During the 1990s there was increased demand in the UK for effective methods of monitoring eutrophication. There was also considerable interest in the development of monitoring systems based on biotic indices. Several 'quality indices' based on a variety of organisms were explored. For monitoring tools to have practical application, they must satisfy certain requirements:
sampling must be quick and easy;
monitoring must be based on a finite number of easily identified groups; and
indices for evaluation must be straightforward to calculate.
Within-year variability in nutrient concentrations can be high, particularly for enriched waters. A high sampling frequency may therefore be required to provide representative annual mean data. In nutrient-enriched lakes, annual means are more likely to provide appropriate estimates of phosphorus than winter-spring means, due to the importance of internal cycling of nutrients in summer. This is an important consideration when designing sampling strategies for use in predictive models of trophic status.
The large group of algal species collectively known as diatoms has been used as indicators of eutrophication in European rivers. Individual species of diatom vary in their tolerance of nutrient enrichment, some species being able to increase their growth rates as nutrients become more available, whilst others are outcompeted and disappear. As diatoms derive their nutrients directly from the water column, and have generation times measured in days rather than months or years, the species composition of the diatom community should be a good indicator for assessing eutrophication. Convincing correlations have been demonstrated between aqueous nutrient concentrations and diatom community composition, but there are a number of other physical and chemical factors that also affect diatom distribution, such as water pH, salinity and temperature, which also need to be taken into account.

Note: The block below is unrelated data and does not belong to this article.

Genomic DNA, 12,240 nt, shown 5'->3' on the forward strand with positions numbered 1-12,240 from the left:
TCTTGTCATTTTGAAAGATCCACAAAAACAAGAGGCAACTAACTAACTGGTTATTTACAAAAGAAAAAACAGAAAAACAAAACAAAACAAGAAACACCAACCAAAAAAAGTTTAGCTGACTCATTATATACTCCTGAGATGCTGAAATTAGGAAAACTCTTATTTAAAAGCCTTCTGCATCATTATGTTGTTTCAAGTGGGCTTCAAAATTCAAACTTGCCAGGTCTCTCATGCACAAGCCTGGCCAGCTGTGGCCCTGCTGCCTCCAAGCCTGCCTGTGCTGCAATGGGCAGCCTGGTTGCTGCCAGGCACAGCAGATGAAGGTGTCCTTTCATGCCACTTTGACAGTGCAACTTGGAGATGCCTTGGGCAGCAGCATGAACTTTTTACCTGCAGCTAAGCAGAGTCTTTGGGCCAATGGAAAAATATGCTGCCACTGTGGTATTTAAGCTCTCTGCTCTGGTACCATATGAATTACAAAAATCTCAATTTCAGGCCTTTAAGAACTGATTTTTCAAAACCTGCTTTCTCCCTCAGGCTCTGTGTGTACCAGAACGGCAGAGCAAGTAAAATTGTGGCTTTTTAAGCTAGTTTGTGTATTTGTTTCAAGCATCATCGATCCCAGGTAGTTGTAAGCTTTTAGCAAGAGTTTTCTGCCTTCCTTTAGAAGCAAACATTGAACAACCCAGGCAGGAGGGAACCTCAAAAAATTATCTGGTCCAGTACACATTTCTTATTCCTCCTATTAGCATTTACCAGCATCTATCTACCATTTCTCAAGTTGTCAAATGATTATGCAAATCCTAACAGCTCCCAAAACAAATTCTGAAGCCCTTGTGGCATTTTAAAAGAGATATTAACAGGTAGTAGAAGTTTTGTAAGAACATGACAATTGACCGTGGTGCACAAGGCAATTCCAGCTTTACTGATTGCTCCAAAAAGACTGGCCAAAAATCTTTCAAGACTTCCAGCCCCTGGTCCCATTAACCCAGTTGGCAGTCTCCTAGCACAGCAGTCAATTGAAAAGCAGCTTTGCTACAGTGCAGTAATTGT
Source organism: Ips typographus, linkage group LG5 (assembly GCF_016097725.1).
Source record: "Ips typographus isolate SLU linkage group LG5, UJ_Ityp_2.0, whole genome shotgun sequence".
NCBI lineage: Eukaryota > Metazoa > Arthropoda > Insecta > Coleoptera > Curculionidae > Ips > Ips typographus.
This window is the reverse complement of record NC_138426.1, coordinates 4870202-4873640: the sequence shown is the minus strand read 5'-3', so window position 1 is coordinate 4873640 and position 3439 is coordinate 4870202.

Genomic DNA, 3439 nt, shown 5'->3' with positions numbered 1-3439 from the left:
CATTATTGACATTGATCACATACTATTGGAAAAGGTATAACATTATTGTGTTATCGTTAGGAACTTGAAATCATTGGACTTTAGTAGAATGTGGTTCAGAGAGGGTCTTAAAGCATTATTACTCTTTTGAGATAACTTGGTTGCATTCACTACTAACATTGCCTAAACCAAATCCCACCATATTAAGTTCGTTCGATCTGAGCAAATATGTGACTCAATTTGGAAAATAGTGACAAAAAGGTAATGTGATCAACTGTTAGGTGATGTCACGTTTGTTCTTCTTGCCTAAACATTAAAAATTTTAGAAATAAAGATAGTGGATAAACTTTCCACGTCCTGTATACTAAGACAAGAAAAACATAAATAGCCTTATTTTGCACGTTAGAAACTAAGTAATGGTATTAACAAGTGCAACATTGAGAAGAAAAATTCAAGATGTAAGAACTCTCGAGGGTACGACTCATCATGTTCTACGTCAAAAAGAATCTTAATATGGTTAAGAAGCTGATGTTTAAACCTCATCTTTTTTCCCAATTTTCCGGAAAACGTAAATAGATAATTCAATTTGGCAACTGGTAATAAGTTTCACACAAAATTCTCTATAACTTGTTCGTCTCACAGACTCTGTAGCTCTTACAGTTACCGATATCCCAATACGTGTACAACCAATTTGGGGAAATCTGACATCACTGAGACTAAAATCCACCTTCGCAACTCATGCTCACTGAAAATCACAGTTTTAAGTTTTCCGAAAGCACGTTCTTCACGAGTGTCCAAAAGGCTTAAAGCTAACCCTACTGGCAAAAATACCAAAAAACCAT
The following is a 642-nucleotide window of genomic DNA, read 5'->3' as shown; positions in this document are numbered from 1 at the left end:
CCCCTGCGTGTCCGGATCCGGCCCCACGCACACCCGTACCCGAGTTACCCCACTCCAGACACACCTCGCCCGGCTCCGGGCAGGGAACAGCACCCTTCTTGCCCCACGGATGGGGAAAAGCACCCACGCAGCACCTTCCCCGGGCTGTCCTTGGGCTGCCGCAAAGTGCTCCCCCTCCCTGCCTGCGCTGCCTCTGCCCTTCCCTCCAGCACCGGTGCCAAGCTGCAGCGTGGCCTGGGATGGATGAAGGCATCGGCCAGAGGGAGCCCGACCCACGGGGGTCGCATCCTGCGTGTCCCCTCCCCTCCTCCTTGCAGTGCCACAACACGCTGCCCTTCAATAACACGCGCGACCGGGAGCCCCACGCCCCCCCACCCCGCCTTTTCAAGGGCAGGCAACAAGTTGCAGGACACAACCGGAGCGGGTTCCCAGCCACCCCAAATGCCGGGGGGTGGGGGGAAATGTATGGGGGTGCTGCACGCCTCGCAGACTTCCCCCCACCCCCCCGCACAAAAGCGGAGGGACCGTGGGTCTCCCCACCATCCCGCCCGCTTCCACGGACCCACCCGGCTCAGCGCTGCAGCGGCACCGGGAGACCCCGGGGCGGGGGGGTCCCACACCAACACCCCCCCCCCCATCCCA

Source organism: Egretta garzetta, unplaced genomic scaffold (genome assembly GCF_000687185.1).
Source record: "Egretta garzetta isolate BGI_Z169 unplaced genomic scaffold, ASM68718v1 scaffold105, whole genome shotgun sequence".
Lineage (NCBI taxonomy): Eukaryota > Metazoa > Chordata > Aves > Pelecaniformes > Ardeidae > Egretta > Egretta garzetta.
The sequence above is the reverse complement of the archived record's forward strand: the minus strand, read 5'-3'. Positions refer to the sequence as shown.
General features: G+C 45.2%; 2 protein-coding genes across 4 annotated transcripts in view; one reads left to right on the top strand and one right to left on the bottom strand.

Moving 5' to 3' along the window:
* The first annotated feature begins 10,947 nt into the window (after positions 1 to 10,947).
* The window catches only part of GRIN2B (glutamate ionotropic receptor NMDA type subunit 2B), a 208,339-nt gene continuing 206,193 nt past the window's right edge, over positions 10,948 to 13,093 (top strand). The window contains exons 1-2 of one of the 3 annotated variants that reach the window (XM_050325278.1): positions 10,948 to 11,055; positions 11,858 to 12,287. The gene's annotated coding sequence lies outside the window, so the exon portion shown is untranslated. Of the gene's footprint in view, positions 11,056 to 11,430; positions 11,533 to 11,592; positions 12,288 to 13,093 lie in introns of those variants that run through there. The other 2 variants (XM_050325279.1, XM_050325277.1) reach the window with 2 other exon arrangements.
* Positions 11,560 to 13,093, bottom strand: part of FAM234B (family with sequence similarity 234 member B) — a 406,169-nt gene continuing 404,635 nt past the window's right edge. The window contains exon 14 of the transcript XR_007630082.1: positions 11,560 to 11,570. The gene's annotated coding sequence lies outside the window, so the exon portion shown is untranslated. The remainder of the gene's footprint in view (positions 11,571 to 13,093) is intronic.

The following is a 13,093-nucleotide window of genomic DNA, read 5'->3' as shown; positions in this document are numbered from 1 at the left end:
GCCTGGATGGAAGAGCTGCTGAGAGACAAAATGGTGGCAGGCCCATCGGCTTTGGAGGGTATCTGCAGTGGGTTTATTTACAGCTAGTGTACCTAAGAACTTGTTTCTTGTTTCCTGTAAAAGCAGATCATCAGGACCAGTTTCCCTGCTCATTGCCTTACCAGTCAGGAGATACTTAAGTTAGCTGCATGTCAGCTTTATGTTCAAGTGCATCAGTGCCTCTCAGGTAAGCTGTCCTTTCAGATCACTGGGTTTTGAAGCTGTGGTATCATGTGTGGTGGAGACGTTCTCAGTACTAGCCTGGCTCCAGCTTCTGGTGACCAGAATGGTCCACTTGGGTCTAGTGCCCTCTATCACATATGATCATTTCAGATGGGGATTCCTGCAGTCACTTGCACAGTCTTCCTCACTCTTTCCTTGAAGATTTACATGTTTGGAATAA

The UK Environment Agency has assessed the extent of eutrophication on the basis of concentrations of key nutrients (primarily nitrogen and phosphorus) in water, and the occurrence of obvious biological responses, such as algal blooms. There is an intention to rely more heavily in future on biological assessment schemes. One such system is based on surveys of the aquatic plant populations in rivers. Known as the mean trophic rank (MTR) approach, this uses a scoring system based on species and their recorded abundances at river sites. Each species is allocated a score (its species trophic rank, STR) dependent on its tolerance to eutrophication (Table 4.1); then, for a given site, the mean score for all species present is calculated. Tolerant species have a low score, so a low MTR tends to indicate a nutrient-rich river. In Britain, rivers in the north and west tend to have the highest MTR scores, whereas rivers in the south and east of England have the lowest. These scores reflect the influence of numerous factors, such as differences in river flow, patterns of agricultural intensification and variations in population density.
|Batrachospermum spp.||6||(a) Broadleaved species||(b) Grassleaved species|
|Hildenbrandia rivularis||6||Apium inundatum||9||Acorus calamus||2|
|Lemanea fluviatilis||7||A. nodiflorum||4||Alisma plantago-aquatica||3|